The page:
If, however, the 1000 years is not to be taken literally, but rather symbolically (and I have given reasons in chapter 18 for so taking it symbolically), then with respect to amillennialism versus postmillennialism there is no cogent New Testament reason for considering the 1000 years to be other than practically the full span of the church age. Exegetically what Revelation 20 says of the millennium can, as I have shown, apply to any part of the whole church age prior to the releasing of Satan. Hence we have already been in the millennial period for about 2000 years. Revelation 20 states that saints reign during the millennium. They have been reigning since Pentecost. Therefore, it is likely that the millennium commenced at least back then.

From the New Testament itself, unless the 1000 years must absolutely be taken literally, there is little to indicate that there is any special period of unusual righteousness during the church age or that the gospel will produce either a peak or plateau of remarkable world-dominating success and influence. Rather we are told to keep to the task of evangelization and teaching disciples and that out of the hearers some will believe and some will not believe; we are to contend earnestly for the faith in a world that will produce false prophets and mockers. In fact, in chapter 16 of this book entitled Course of the Age, I have indicated that the prevailing New Testament impression is one of an evil and adulterous age until Christ returns. There is no explicit or clear teaching in the New Testament, and there are no New Testament summarizations of Old Testament teaching, which tell us that the Old Testament spoke of some unique or culminating period in the Christian era. Instead we are specifically told that events in the church in New Testament times were fulfillments of Old Testament prophecy and continuation of those conditions would be on-going fulfillment.

For example, the following are descriptive of fulfillments of Old Testament prophecies. Luke 1:68 tells us that the Lord God of Israel has visited us and accomplished redemption for his people, and Luke 2:30-32 tells us that the salvation prepared in the presence of all peoples and a light of revelation to the Gentiles has come. What has transpired for the last 2000 years has been part of that on-going fulfillment. If we could quantify the sweep of the gospel over the last two millennia, a continuation of the same, without any unique period, would be, at least as far as the New Testament seems to speak, a fulfillment of the prophecies.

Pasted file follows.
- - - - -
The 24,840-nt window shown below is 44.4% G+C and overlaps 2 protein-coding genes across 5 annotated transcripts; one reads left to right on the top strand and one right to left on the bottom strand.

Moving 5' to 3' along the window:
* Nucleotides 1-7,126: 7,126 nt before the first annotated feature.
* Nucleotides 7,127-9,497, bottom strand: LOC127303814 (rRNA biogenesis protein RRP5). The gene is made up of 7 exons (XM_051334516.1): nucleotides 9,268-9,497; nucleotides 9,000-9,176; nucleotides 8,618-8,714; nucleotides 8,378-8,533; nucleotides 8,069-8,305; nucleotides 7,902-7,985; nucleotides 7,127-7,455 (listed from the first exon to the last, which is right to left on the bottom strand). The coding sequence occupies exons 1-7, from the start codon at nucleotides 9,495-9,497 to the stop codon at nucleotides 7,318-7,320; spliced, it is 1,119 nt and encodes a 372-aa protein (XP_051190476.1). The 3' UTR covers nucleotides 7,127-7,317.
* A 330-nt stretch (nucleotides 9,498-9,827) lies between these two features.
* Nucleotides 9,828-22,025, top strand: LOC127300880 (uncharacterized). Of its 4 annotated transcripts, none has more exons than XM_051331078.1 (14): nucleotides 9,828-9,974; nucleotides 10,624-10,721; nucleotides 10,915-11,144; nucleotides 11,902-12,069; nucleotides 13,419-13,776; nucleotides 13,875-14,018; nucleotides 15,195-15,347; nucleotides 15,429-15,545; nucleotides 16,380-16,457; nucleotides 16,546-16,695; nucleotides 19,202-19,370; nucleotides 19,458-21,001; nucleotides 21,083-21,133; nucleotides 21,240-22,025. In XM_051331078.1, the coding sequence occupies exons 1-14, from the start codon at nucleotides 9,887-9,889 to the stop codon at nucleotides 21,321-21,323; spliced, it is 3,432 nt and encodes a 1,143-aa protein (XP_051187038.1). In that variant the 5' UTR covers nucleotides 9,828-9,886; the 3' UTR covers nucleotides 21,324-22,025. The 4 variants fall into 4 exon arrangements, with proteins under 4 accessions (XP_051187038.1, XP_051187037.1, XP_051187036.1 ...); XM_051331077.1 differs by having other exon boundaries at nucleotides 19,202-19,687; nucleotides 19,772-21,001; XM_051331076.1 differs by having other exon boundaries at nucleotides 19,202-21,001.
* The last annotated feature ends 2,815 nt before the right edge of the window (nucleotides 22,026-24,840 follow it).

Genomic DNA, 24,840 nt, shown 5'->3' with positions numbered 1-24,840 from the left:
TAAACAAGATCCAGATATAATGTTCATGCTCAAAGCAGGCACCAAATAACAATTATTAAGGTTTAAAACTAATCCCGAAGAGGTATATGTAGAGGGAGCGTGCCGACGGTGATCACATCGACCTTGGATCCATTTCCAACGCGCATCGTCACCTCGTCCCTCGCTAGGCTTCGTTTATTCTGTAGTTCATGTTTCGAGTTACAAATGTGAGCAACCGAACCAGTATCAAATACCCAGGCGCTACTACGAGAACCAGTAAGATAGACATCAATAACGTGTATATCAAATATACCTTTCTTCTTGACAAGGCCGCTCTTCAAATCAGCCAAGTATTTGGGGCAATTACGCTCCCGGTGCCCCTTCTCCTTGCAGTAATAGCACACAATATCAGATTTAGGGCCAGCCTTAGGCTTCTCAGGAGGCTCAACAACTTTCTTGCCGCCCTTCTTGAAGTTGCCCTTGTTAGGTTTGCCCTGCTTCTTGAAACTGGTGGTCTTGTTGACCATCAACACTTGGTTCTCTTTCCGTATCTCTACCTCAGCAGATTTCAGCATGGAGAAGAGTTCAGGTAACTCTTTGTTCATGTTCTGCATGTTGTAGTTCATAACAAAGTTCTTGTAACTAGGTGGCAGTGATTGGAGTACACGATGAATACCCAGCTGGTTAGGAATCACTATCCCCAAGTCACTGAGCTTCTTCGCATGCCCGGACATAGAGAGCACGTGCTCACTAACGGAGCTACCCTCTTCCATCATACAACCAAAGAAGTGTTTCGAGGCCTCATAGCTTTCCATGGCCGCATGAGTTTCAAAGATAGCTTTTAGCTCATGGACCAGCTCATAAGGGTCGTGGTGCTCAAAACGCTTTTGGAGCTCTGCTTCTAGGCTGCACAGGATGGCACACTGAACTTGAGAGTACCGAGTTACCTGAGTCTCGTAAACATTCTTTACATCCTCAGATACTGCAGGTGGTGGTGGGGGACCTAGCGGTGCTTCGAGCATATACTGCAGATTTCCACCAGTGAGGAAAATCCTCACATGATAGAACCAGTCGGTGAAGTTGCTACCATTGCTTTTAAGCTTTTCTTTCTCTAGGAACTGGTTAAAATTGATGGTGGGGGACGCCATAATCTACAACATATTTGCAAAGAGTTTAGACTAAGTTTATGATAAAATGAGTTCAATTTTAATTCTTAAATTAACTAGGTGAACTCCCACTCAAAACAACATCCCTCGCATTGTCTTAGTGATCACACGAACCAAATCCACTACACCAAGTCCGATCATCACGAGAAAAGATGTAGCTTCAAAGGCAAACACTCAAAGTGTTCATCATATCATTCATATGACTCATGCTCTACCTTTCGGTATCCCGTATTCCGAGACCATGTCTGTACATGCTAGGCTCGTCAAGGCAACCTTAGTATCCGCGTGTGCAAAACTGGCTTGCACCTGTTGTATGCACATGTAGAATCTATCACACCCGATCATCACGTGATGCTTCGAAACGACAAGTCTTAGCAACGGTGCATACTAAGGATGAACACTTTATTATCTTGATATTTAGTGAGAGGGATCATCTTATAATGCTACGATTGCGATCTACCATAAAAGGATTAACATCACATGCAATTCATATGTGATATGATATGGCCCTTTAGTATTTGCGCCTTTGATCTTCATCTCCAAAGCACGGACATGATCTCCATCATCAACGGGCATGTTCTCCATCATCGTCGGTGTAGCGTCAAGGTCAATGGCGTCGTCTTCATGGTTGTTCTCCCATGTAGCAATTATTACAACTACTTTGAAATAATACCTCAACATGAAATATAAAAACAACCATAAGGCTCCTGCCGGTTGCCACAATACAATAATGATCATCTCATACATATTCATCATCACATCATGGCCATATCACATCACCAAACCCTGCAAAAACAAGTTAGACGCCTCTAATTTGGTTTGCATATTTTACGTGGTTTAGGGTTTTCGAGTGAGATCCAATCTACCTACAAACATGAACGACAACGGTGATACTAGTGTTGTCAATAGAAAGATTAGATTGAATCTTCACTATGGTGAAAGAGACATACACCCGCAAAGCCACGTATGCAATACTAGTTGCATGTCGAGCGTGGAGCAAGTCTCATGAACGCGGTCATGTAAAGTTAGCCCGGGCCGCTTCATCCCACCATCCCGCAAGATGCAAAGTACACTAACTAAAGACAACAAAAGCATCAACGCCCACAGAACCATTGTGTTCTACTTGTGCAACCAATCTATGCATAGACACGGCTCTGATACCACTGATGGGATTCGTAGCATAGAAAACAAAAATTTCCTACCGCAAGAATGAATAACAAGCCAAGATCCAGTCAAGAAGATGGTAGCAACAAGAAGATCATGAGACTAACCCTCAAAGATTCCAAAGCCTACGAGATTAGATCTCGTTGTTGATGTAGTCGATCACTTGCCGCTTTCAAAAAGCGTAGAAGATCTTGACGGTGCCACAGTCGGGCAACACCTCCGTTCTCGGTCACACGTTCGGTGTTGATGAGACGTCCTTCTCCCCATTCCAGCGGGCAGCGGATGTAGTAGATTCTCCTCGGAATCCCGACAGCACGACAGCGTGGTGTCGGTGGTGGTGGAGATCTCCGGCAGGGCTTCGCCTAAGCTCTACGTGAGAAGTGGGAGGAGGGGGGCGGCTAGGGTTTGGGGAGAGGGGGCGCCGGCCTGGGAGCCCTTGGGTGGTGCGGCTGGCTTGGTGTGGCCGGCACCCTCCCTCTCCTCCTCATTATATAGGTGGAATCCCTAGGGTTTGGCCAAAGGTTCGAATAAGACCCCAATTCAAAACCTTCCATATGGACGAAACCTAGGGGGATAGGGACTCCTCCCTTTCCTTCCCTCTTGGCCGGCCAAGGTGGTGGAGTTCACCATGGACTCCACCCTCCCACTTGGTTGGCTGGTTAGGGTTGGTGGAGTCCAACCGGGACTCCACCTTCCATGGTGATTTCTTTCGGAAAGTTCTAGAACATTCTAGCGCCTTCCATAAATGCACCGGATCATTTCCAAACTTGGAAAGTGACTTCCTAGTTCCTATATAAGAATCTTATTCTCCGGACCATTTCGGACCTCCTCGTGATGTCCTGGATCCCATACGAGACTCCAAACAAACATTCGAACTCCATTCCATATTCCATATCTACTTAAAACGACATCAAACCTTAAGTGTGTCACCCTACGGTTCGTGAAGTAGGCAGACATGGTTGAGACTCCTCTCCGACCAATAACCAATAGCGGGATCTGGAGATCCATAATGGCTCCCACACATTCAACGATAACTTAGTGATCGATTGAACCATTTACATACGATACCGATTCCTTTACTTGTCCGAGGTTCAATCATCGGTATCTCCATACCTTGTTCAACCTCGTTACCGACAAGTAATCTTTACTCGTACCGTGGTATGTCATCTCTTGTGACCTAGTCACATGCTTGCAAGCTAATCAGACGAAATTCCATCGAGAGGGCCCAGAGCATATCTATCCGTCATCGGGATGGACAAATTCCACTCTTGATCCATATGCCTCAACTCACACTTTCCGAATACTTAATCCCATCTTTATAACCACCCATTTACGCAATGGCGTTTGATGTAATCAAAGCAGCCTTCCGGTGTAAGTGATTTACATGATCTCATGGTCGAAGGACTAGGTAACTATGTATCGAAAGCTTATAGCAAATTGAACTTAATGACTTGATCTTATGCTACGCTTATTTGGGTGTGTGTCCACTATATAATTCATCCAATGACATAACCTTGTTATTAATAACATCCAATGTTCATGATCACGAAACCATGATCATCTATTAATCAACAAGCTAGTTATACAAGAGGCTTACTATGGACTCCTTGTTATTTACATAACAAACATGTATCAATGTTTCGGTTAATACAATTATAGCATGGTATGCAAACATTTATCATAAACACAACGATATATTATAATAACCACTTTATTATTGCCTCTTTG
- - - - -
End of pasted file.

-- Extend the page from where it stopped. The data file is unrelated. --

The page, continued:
In a sense the postmillennialist, consciously or unconsciously, does, but not to the same degree, what the premillennialist does: tend to exalt certain prophecies of the Old Testament above the teaching, or even absence of teaching, in the New Testament, and take Old Testament prophecies in a more literal sense and accept the premise that the nature of their fulfillment is sufficiently apparent on their face or evident from a reading of the words employed. Further, the postmillennialist may apply certain prophecies to the church age which may really be prophecies of the new heavens and earth.

The New Testament, by its statements and even by its silences, is still the best interpreter of the Old Testament and the overall impression created by Matthew-Jude, particularly if the Olivet Discourse and Romans 11 are to be interpreted as specified in this book, is nonconformatory of postmillennial assertions about the meaning of Old Testament prophecy. Even if the Olivet Discourse should be interpreted in the manner contended by many postmillennialists, Matthew-Jude would still be nonconfirmatory. Apart from Revelation 20:1-10 the book of Revelation is nonconfirmatory. I have already indicated why the "rule with rod of iron" verses of Revelation are nonconfirmatory.

What I have said in chapter 17 on the millennium about a presumption against major new doctrine in Revelation, and in chapter 29 on premillennialism about God's revelation being discernible to the mind and not requiring special inner revelation, also applies to Revelation 20:1-10 and postmillennialism. We should not expect that highly symbolical portion of chapter 20 to introduce to the New Testament some major new doctrine not elsewhere taught in the New Testament. The postmillennial interpretation would be the introduction of a major new doctrine. However, we have seen that Revelation 20:1-10 can scripturally be interpreted in accord with the Matthew-Jude impression which is preponderantly amillennial. As against the amillennialist the postmillennialist has to hang his argument on the meaning of the words bound and deceive in Revelation 20 and there is nothing in the New Testament to certify a meaning other than that claimed by the amillennialist.

We have noted how the amillennial model comports with Genesis and the remainder of the Pentateuch. There is no convincing postmillennial foundation in those books for the psalmists or prophets to build upon. We have seen that the Prophets can integrate with an amillennial model built both upon the New Testament and the earlier books of the Old Testament. Even if the prophecies of triumph in the Prophets should assume a fulfillment that could be called a "golden age" on earth before Christ returns, that would not at all be contrary to the amillennial model, although it might be contrary to some expectancies declared by some Amillennialists. For none of us knows just how dazzling will be God's work in the church and for how long. The amillennialist just claims that Revelation 20:1-10 does not single out of the interadvental period any unique period of peace and justice.

I see history thus far as perfectly in accord with the amillennial model and I see no adequate scriptural reason to expect a future divergence. The amillennialist does not have to say that there cannot in the future be some fantastic victories for Christ on earth, even beyond any to date; rather he states that Scripture does not clearly prophesy such glorious and irenic times. If the Scriptures do not clearly prophesy such times, then we continue to abide by both the consolations and warnings of the New Testament pertaining to our age, keeping to the task, and leaving the exact degree of righteousness obtained thereby in the hands of the Lord. A proclamation of the postmillennial theory, I believe, is beyond the bounds of scriptural instruction and authority.

This article is provided as a ministry of Third Millennium Ministries (Thirdmill). If you have a question about this article, please email our Theological Editor.